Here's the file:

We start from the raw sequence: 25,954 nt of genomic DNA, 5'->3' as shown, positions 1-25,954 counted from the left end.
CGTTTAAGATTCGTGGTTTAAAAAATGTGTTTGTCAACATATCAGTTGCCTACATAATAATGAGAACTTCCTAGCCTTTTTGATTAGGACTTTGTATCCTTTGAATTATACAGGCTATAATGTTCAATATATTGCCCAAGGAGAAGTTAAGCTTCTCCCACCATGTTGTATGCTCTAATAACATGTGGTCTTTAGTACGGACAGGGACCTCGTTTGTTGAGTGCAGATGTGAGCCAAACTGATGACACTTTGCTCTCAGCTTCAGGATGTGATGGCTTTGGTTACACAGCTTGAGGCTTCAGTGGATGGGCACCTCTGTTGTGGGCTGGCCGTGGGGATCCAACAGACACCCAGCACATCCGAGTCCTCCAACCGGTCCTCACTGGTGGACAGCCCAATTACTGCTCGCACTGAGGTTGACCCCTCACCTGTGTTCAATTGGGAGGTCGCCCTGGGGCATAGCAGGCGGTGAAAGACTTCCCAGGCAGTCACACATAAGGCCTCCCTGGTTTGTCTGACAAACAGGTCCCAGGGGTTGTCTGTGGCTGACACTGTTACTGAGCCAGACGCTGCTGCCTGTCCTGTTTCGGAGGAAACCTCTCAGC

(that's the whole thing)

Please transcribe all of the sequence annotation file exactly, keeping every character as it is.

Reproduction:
We start from the raw sequence: 25,954 nt of genomic DNA, 5'->3' as shown, positions 1-25,954 counted from the left end.
CGTTTAAGATTCGTGGTTTAAAAAATGTGTTTGTCAACATATCAGTTGCCTACATAATAATGAGAACTTCCTAGCCTTTTTGATTAGGACTTTGTATCCTTTGAATTATACAGGCTATAATGTTCAATATATTGCCCAAGGAGAAGTTAAGCTTCTCCCACCATGTTGTATGCTCTAATAACATGTGGTCTTTAGTACGGACAGGGACCTCGTTTGTTGAGTGCAGATGTGAGCCAAACTGATGACACTTTGCTCTCAGCTTCAGGATGTGATGGCTTTGGTTACACAGCTTGAGGCTTCAGTGGATGGGCACCTCTGTTGTGGGCTGGCCGTGGGGATCCAACAGACACCCAGCACATCCGAGTCCTCCAACCGGTCCTCACTGGTGGACAGCCCAATTACTGCTCGCACTGAGGTTGACCCCTCACCTGTGTTCAATTGGGAGGTCGCCCTGGGGCATAGCAGGCGGTGAAAGACTTCCCAGGCAGTCACACATAAGGCCTCCCTGGTTTGTCTGACAAACAGGTCCCAGGGGTTGTCTGTGGCTGACACTGTTACTGAGCCAGACGCTGCTGCCTGTCCTGTTTCGGAGGAAACCTCTCAGC